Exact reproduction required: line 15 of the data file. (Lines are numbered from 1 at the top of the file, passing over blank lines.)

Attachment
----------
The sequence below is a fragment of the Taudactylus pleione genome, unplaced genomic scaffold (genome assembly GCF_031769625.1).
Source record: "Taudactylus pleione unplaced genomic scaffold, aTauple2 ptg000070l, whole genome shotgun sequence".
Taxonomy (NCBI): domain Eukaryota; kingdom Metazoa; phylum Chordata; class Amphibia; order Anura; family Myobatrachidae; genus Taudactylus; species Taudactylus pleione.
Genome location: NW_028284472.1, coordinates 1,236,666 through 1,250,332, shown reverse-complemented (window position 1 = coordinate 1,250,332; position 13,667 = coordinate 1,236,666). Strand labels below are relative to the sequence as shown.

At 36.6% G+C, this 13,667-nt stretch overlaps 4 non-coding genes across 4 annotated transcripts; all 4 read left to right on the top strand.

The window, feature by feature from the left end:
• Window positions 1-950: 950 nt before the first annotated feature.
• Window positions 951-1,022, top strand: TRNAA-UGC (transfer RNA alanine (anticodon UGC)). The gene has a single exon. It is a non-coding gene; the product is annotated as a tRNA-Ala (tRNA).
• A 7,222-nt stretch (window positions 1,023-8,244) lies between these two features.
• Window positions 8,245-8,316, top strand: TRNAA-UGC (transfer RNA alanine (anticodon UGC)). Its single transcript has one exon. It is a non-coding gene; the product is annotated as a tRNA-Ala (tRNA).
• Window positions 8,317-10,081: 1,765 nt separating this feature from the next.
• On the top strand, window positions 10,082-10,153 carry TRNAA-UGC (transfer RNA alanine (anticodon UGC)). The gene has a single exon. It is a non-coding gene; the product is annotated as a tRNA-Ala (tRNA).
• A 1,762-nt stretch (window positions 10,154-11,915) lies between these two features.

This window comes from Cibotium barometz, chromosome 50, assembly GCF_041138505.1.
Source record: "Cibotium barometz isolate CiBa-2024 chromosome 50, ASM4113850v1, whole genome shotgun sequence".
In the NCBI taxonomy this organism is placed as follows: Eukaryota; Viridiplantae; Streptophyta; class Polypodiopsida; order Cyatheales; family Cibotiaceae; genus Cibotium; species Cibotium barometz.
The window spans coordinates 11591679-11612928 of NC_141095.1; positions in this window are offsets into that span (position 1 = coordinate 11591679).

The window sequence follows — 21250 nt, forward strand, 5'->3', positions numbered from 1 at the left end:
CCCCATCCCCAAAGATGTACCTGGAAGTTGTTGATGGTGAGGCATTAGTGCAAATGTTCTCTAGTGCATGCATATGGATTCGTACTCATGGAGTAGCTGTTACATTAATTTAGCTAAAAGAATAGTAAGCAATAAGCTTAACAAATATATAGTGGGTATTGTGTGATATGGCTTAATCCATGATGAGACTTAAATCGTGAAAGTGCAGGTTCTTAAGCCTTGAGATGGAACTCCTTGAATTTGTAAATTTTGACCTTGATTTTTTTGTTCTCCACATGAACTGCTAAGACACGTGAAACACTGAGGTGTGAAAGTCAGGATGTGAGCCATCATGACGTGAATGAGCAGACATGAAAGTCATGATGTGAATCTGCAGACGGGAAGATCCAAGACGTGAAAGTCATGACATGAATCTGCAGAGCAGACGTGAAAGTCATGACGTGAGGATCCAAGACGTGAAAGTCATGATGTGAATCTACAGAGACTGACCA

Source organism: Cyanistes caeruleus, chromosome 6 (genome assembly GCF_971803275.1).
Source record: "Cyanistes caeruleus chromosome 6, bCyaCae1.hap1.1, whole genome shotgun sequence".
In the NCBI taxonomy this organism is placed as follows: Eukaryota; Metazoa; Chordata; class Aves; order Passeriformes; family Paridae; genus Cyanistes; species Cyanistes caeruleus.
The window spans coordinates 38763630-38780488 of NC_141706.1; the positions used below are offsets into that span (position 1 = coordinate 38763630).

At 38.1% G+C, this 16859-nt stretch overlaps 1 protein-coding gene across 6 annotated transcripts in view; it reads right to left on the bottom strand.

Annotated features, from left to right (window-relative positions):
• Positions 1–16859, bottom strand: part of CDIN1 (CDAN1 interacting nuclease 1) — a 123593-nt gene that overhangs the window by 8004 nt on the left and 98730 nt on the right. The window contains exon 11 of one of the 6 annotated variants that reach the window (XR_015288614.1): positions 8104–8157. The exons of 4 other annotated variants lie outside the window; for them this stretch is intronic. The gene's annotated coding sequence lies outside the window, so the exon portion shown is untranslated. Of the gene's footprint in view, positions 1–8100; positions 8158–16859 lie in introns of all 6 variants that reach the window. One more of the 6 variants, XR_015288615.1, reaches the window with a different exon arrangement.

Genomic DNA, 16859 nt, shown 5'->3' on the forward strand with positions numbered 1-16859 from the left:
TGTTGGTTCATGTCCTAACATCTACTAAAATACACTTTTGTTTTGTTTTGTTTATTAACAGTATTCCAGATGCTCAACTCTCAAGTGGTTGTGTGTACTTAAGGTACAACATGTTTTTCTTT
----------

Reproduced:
Source record: "Cibotium barometz isolate CiBa-2024 chromosome 50, ASM4113850v1, whole genome shotgun sequence".